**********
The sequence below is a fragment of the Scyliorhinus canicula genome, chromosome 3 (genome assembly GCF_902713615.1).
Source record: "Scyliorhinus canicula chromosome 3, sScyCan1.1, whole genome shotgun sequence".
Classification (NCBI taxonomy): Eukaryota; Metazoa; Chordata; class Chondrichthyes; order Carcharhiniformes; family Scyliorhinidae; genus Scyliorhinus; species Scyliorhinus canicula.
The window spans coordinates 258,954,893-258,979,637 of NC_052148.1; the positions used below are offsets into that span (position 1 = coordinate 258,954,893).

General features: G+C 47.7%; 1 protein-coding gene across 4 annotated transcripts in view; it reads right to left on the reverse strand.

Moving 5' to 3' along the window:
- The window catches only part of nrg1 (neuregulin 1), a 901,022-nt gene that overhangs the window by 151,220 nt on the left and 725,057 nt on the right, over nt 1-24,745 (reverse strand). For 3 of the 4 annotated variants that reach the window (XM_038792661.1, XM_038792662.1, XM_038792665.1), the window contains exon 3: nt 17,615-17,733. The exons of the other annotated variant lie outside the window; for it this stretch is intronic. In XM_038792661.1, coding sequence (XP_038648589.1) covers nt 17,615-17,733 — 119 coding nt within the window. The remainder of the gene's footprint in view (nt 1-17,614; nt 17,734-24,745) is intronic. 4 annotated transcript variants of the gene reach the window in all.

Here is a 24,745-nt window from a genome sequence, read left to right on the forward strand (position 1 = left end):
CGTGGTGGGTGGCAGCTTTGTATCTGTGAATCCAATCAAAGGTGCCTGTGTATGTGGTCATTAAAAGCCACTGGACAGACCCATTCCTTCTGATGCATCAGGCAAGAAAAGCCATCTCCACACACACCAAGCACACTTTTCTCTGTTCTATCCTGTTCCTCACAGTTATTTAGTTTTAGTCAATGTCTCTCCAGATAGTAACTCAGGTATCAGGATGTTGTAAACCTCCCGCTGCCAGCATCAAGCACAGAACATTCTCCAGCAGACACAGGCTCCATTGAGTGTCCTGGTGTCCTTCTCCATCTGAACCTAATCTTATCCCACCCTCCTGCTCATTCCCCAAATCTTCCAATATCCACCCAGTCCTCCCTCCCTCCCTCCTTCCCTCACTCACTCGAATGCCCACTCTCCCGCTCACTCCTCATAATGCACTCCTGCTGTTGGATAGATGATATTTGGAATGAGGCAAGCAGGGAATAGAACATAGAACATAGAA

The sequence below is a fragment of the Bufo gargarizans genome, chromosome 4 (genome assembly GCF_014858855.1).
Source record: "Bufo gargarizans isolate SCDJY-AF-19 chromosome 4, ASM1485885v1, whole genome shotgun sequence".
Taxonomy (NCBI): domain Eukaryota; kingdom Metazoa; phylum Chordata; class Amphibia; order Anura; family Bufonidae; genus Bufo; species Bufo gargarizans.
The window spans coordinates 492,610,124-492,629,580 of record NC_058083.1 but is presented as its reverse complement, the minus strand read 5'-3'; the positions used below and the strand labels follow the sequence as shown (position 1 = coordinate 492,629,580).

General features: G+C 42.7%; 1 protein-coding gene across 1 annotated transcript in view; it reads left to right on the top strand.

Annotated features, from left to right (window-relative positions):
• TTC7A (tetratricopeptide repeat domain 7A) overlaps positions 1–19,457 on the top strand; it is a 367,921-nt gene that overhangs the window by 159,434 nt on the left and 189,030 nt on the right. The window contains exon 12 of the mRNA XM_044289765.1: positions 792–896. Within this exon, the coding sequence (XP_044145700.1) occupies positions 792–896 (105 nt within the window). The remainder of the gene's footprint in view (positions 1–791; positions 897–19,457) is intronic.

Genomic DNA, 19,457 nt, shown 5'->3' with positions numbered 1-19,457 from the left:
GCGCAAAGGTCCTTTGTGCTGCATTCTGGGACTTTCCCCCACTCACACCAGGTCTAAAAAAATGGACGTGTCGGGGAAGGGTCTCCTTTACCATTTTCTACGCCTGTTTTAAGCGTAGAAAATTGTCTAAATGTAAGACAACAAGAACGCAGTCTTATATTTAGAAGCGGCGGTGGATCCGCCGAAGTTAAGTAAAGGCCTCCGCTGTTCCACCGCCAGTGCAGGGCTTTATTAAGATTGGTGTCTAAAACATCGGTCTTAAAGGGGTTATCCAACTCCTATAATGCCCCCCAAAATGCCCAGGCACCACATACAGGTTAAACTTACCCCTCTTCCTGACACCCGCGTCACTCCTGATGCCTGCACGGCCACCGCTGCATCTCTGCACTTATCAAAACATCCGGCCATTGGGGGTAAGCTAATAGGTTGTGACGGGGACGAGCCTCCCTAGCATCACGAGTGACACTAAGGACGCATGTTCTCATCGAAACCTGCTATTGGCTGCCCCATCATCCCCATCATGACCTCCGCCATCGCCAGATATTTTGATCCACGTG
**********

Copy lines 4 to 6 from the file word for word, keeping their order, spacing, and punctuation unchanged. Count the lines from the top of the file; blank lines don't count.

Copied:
The window spans coordinates 258,954,893-258,979,637 of NC_052148.1; the positions used below are offsets into that span (position 1 = coordinate 258,954,893).

General features: G+C 47.7%; 1 protein-coding gene across 4 annotated transcripts in view; it reads right to left on the reverse strand.

Moving 5' to 3' along the window: